advocating to reduce alcohol harm

TDs asked to step ‘through the looking glass’ to create a strange parallel world, free from alcohol risk.

Dáil Éireann’s Select Committee on Health to take Public Health Alcohol Bill Committee Stage, Wednesday 20thJune, and to consider yet further dilution of the Bill’s provisions.
Alcohol Action Ireland today (Wednesday, 20 June) has called for an end to alcohol industry’s persistent lobbying of the Oireachtas on the provisions of the Public Health Alcohol Bill. The Bill appears before the Select Committee on Health today, over 900 days after having commenced its legislative passage. The Committee’s Members will consider a range of alcohol industry sponsored amendments, which dilute significant measures already passed by Seanad Éireann.
Central to the amendments now being proposed is a reversal of the previous provisions on labelling which had sought:
  • to inform consumers of the direct link between alcohol and fatal cancers,
  • the stipulation that all labelling information to be contained within an area no less than one third of the printed material, as well as
  • amendments that would, bizarrely, enable alcohol products in our airports and duty-free shops, alone, be sold without any such labelling.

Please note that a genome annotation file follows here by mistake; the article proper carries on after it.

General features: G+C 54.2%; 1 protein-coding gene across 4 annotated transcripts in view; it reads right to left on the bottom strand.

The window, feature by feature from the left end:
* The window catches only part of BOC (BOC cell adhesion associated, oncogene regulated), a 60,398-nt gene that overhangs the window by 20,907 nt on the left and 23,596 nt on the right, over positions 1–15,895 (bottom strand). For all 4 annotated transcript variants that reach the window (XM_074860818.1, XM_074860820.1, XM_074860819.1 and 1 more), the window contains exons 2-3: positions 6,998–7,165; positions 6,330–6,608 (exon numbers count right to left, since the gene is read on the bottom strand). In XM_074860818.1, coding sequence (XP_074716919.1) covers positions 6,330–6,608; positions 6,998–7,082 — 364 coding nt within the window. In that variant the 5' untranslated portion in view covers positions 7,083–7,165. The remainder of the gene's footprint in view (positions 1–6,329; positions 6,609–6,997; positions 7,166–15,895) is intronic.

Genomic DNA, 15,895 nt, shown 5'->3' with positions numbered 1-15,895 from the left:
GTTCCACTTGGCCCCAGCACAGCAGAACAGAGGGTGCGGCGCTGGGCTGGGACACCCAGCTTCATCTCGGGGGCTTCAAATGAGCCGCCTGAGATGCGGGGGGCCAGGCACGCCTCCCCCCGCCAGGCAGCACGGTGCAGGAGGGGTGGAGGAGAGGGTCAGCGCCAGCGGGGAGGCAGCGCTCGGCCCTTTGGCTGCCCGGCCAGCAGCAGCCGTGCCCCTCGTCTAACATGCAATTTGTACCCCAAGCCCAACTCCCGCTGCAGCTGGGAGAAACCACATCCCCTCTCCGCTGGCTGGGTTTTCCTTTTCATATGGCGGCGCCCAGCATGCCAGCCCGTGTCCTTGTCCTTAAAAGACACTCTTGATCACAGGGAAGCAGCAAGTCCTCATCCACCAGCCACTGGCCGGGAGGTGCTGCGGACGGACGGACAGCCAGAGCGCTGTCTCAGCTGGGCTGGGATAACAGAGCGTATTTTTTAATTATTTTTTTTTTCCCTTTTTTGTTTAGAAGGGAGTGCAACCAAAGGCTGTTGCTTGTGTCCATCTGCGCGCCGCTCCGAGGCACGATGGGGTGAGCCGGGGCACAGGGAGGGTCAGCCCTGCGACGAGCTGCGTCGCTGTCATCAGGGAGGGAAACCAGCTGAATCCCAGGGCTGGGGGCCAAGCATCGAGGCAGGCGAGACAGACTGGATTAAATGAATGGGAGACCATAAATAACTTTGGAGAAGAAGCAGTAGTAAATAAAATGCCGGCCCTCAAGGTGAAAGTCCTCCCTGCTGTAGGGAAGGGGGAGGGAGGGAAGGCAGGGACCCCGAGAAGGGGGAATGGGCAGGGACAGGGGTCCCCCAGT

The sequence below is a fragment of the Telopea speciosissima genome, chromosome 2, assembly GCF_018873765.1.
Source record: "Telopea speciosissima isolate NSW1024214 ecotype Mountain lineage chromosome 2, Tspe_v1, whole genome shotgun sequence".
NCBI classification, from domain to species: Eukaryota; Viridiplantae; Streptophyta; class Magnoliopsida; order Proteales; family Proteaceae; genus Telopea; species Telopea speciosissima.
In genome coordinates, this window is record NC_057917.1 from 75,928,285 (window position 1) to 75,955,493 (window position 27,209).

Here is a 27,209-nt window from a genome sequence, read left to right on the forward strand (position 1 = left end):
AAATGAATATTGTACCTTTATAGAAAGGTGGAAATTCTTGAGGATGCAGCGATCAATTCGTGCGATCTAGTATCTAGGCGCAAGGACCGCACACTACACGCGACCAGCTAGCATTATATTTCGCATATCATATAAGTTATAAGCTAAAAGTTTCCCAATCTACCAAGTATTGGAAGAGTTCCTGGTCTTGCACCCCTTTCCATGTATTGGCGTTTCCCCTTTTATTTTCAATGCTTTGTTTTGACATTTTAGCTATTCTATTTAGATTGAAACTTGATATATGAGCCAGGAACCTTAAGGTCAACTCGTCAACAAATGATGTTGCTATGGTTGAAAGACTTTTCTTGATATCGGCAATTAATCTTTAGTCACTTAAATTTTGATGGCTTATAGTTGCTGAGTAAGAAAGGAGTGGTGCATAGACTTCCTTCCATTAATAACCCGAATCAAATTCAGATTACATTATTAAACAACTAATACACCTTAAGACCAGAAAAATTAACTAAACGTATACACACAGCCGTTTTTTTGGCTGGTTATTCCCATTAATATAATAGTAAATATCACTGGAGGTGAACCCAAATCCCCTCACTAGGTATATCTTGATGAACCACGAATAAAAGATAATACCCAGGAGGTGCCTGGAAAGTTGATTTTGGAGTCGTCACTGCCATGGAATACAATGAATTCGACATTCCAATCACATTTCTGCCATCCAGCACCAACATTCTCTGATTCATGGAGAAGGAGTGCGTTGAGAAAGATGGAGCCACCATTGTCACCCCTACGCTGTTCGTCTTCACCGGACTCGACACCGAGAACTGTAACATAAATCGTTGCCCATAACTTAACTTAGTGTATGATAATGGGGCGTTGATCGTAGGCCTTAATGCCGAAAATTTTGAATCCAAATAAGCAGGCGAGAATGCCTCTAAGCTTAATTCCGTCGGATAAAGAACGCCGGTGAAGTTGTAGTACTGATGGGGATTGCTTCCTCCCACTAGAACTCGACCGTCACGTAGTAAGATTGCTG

Commenting on these developments, Eunan McKinney, Alcohol Action Ireland, said:
“At a time when the awareness and importance of accurate, and timely, health information is so acute, it seems extraordinary that some TDs would, yet again, bow to the commercial interests of the alcohol industry and conclude that protecting public health must be relegated yet again.
By accepting these alcohol industry amendments, which will weaken the Bill, the Oireachtas is to believe that a strange parallel world, an ‘Alice through the looking glass’ fantasy as it were, where no risk will be seen, heard or spoken, can exist!
Are citizens to be denied vital information about known risks to their health, and users of our airports, residents and tourists alike, to transit through a fairy-tale place, seemingly impervious to known risks.”
 
The alcohol industry has dedicated endless resources to campaigning and lobbying – nationally and internationally, to prevent the passage of this progressive legislation. In the face of such intense pressure those political representatives who have steadfastly retained their support are to be commended.
At its core, the Public Health Alcohol Bill is a pragmatic and modest objective to reduce our whole-of-population alcohol consumption, so improving public health outcomes, lessening alcohol-related harms and better protect our children, families and communities.
In the time since the Bill began its passage, over 900 days ago, sadly the shocking levels of alcohol related harms have continued unabated:
  • 2,700 deaths were alcohol related; that is three deaths per day.
  • 9,894 cases of alcohol related self-harm have been treated.
  • 1.35 million hospital beds have been lost to alcohol related illnesses at a cost of €1.1 billion.
  • 762,451 days of alcohol related absenteeism at a cost of €126m.
ENDS